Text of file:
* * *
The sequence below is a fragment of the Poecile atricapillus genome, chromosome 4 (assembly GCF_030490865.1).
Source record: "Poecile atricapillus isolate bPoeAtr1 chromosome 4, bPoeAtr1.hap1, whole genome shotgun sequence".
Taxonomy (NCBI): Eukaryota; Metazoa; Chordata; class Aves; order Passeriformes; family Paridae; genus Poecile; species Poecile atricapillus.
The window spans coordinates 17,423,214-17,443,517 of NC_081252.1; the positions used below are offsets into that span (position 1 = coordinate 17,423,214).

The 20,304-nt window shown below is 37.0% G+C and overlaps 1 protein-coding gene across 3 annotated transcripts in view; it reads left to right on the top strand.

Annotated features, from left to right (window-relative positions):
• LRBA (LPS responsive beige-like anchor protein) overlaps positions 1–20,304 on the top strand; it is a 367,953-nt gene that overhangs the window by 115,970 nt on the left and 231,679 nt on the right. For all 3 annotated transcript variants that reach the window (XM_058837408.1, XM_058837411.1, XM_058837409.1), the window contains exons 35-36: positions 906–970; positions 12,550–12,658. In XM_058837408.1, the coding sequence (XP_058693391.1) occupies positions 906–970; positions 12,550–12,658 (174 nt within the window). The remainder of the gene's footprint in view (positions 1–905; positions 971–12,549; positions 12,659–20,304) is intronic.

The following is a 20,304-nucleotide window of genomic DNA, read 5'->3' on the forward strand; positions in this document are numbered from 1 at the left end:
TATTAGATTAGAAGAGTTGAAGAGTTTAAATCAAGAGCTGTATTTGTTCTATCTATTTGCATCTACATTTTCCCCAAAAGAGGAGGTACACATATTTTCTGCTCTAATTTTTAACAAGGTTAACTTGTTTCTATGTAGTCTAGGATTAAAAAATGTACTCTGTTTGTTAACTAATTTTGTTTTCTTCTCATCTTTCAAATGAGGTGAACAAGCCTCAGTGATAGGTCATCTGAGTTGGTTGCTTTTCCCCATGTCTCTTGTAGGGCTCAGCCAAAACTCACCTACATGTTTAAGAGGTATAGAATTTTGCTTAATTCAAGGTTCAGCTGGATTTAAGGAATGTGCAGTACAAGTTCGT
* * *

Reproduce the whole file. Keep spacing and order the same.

The sequence below is a fragment of the Poecile atricapillus genome, chromosome 4 (assembly GCF_030490865.1).
Source record: "Poecile atricapillus isolate bPoeAtr1 chromosome 4, bPoeAtr1.hap1, whole genome shotgun sequence".
Taxonomy (NCBI): Eukaryota; Metazoa; Chordata; class Aves; order Passeriformes; family Paridae; genus Poecile; species Poecile atricapillus.
The window spans coordinates 17,423,214-17,443,517 of NC_081252.1; the positions used below are offsets into that span (position 1 = coordinate 17,423,214).

The 20,304-nt window shown below is 37.0% G+C and overlaps 1 protein-coding gene across 3 annotated transcripts in view; it reads left to right on the top strand.

Annotated features, from left to right (window-relative positions):
• LRBA (LPS responsive beige-like anchor protein) overlaps positions 1–20,304 on the top strand; it is a 367,953-nt gene that overhangs the window by 115,970 nt on the left and 231,679 nt on the right. For all 3 annotated transcript variants that reach the window (XM_058837408.1, XM_058837411.1, XM_058837409.1), the window contains exons 35-36: positions 906–970; positions 12,550–12,658. In XM_058837408.1, the coding sequence (XP_058693391.1) occupies positions 906–970; positions 12,550–12,658 (174 nt within the window). The remainder of the gene's footprint in view (positions 1–905; positions 971–12,549; positions 12,659–20,304) is intronic.

The following is a 20,304-nucleotide window of genomic DNA, read 5'->3' on the forward strand; positions in this document are numbered from 1 at the left end:
TATTAGATTAGAAGAGTTGAAGAGTTTAAATCAAGAGCTGTATTTGTTCTATCTATTTGCATCTACATTTTCCCCAAAAGAGGAGGTACACATATTTTCTGCTCTAATTTTTAACAAGGTTAACTTGTTTCTATGTAGTCTAGGATTAAAAAATGTACTCTGTTTGTTAACTAATTTTGTTTTCTTCTCATCTTTCAAATGAGGTGAACAAGCCTCAGTGATAGGTCATCTGAGTTGGTTGCTTTTCCCCATGTCTCTTGTAGGGCTCAGCCAAAACTCACCTACATGTTTAAGAGGTATAGAATTTTGCTTAATTCAAGGTTCAGCTGGATTTAAGGAATGTGCAGTACAAGTTCGT